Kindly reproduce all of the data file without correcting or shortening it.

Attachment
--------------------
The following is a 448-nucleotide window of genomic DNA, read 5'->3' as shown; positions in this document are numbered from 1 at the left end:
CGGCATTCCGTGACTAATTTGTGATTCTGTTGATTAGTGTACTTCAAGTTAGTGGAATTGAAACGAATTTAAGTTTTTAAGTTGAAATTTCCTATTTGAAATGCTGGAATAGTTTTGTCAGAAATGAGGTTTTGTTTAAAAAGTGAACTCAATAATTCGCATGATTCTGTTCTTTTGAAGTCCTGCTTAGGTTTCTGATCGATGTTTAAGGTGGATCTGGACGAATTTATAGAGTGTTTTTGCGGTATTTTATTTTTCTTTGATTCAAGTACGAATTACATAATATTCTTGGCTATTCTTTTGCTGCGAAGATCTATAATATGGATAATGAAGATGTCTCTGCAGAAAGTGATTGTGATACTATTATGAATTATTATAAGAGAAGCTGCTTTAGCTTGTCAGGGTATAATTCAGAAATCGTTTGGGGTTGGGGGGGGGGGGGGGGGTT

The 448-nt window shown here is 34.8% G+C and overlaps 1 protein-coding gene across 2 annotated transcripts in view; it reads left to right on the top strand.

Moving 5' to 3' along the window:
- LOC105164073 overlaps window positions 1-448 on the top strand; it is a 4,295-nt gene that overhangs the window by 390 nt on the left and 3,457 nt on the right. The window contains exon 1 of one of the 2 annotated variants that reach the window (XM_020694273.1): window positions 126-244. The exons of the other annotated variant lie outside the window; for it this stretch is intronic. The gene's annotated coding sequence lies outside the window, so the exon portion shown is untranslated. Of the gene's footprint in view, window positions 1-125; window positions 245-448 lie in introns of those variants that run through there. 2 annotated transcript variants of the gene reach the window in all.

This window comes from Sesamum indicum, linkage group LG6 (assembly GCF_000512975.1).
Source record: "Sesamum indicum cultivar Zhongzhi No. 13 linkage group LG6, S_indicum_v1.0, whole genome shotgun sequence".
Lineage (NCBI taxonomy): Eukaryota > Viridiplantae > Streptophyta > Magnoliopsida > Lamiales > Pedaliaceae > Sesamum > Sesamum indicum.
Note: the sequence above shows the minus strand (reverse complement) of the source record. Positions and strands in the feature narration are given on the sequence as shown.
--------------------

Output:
The following is a 448-nucleotide window of genomic DNA, read 5'->3' as shown; positions in this document are numbered from 1 at the left end:
CGGCATTCCGTGACTAATTTGTGATTCTGTTGATTAGTGTACTTCAAGTTAGTGGAATTGAAACGAATTTAAGTTTTTAAGTTGAAATTTCCTATTTGAAATGCTGGAATAGTTTTGTCAGAAATGAGGTTTTGTTTAAAAAGTGAACTCAATAATTCGCATGATTCTGTTCTTTTGAAGTCCTGCTTAGGTTTCTGATCGATGTTTAAGGTGGATCTGGACGAATTTATAGAGTGTTTTTGCGGTATTTTATTTTTCTTTGATTCAAGTACGAATTACATAATATTCTTGGCTATTCTTTTGCTGCGAAGATCTATAATATGGATAATGAAGATGTCTCTGCAGAAAGTGATTGTGATACTATTATGAATTATTATAAGAGAAGCTGCTTTAGCTTGTCAGGGTATAATTCAGAAATCGTTTGGGGTTGGGGGGGGGGGGGGGGGTT

The 448-nt window shown here is 34.8% G+C and overlaps 1 protein-coding gene across 2 annotated transcripts in view; it reads left to right on the top strand.

Moving 5' to 3' along the window:
- LOC105164073 overlaps window positions 1-448 on the top strand; it is a 4,295-nt gene that overhangs the window by 390 nt on the left and 3,457 nt on the right. The window contains exon 1 of one of the 2 annotated variants that reach the window (XM_020694273.1): window positions 126-244. The exons of the other annotated variant lie outside the window; for it this stretch is intronic. The gene's annotated coding sequence lies outside the window, so the exon portion shown is untranslated. Of the gene's footprint in view, window positions 1-125; window positions 245-448 lie in introns of those variants that run through there. 2 annotated transcript variants of the gene reach the window in all.

This window comes from Sesamum indicum, linkage group LG6 (assembly GCF_000512975.1).
Source record: "Sesamum indicum cultivar Zhongzhi No. 13 linkage group LG6, S_indicum_v1.0, whole genome shotgun sequence".
Lineage (NCBI taxonomy): Eukaryota > Viridiplantae > Streptophyta > Magnoliopsida > Lamiales > Pedaliaceae > Sesamum > Sesamum indicum.
Note: the sequence above shows the minus strand (reverse complement) of the source record. Positions and strands in the feature narration are given on the sequence as shown.